Title

Assessing reactive astrogliosis with 18F-SMBT-1 across the Alzheimer disease spectrum

Document Type

Journal Article

Publication Title

Journal of nuclear medicine : official publication, Society of Nuclear Medicine

Volume

63

Issue

10

First Page

1560

Last Page

1569

PubMed ID

35086892

Publisher

Society of Nuclear Medicine and Molecular Imaging

School

School of Medical and Health Sciences

RAS ID

51809

Comments

Villemagne, V. L., Harada, R., Doré, V., Furumoto, S., Mulligan, R., Kudo, Y., ... & Rowe, C. C. (2022). Assessing reactive astrogliosis with 18F-SMBT-1 across the Alzheimer disease spectrum. Journal of Nuclear Medicine, 63(10), 1560-1569.

https://doi.org/10.2967/jnumed.121.263255

Abstract

A neuroinflammatory reaction in Alzheimer disease (AD) brains involves reactive astrocytes that overexpress monoamine oxidase-B (MAO-B). 18F-(S)-(2-methylpyrid-5-yl)-6-[(3-fluoro 2-hydroxy)propoxy]quinoline (18F-SMBT-1) is a novel 18F PET tracer highly selective for MAO-B. We characterized the clinical performance of 18F-SMBT-1 PET across the AD continuum as a potential surrogate marker of reactive astrogliosis.

Methods:

We assessed 18F-SMBT-1 PET regional binding in 77 volunteers (76 ± 5.5 y old; 41 women, 36 men) across the AD continuum: 57 who were cognitively normal (CN) (44 amyloid-β [Aβ]-negative [Aβ-] and 13 Aβ-positive [Aβ+]), 12 who had mild cognitive impairment (9 Aβ- and 3 Aβ+), and 8 who had AD dementia (6 Aβ+ and 2 Aβ-). All participants also underwent Aβ and tau PET imaging, 3-T MRI, and neuropsychologic evaluation. Tau imaging results were expressed in SUV ratios using the cerebellar cortex as a reference region, whereas Aβ burden was expressed in centiloids. 18F-SMBT-1 outcomes were expressed as SUV ratio using the subcortical white matter as a reference region.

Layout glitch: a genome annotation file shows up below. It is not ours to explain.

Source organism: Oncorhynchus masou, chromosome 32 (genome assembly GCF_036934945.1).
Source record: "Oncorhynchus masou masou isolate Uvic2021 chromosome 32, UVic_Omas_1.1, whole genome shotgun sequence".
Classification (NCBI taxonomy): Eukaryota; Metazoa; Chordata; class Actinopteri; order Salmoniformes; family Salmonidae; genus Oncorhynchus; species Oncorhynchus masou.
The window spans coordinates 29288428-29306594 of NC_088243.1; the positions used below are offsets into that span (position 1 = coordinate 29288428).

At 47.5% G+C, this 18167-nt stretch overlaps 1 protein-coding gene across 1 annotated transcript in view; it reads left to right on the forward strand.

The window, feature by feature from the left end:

Results:

18F-SMBT-1 yielded high-contrast images at steady state (60-80 min after injection). When compared with the Aβ- CN group, there were no significant differences in 18F-SMBT-1 binding in the group with Aβ- mild cognitive impairment. Conversely, 18F-SMBT-1 binding was significantly higher in several cortical regions in the Aβ+ AD group but also was significantly lower in the mesial temporal lobe and basal ganglia. Most importantly, 18F-SMBT-1 binding was significantly higher in the same regions in the Aβ+ CN group as in the Aβ- CN group. When all clinical groups were considered together, 18F-SMBT-1 correlated strongly with Aβ burden and much less with tau burden. Although in most cortical regions 18F-SMBT-1 did not correlate with brain volumetrics, regions known for high MAO-B concentrations presented a direct association with hippocampal and gray matter volumes, whereas the occipital lobe was directly associated with white matter hyperintensity. 18F-SMBT-1 binding was inversely correlated with Mini Mental State Examination and the Australian Imaging Biomarkers and Lifestyle's Preclinical Alzheimer Cognitive Composite in some neocortical regions such as the frontal cortex, lateral temporal lobe, and supramarginal gyrus.

Conclusion:

Cross-sectional human PET studies with 18F-SMBT-1 showed that Aβ+ AD patients, but most importantly, Aβ+ CN individuals, had significantly higher regional 18F-SMBT-1 binding than Aβ- CN individuals. Moreover, in several regions in the brain, 18F-SMBT-1 retention was highly associated with Aβ load. These findings suggest that increased 18F-SMBT-1 binding is detectable at the preclinical stages of Aβ accumulation, providing strong support for its use as a surrogate marker of astrogliosis in the AD continuum.

DOI

10.2967/jnumed.121.263255

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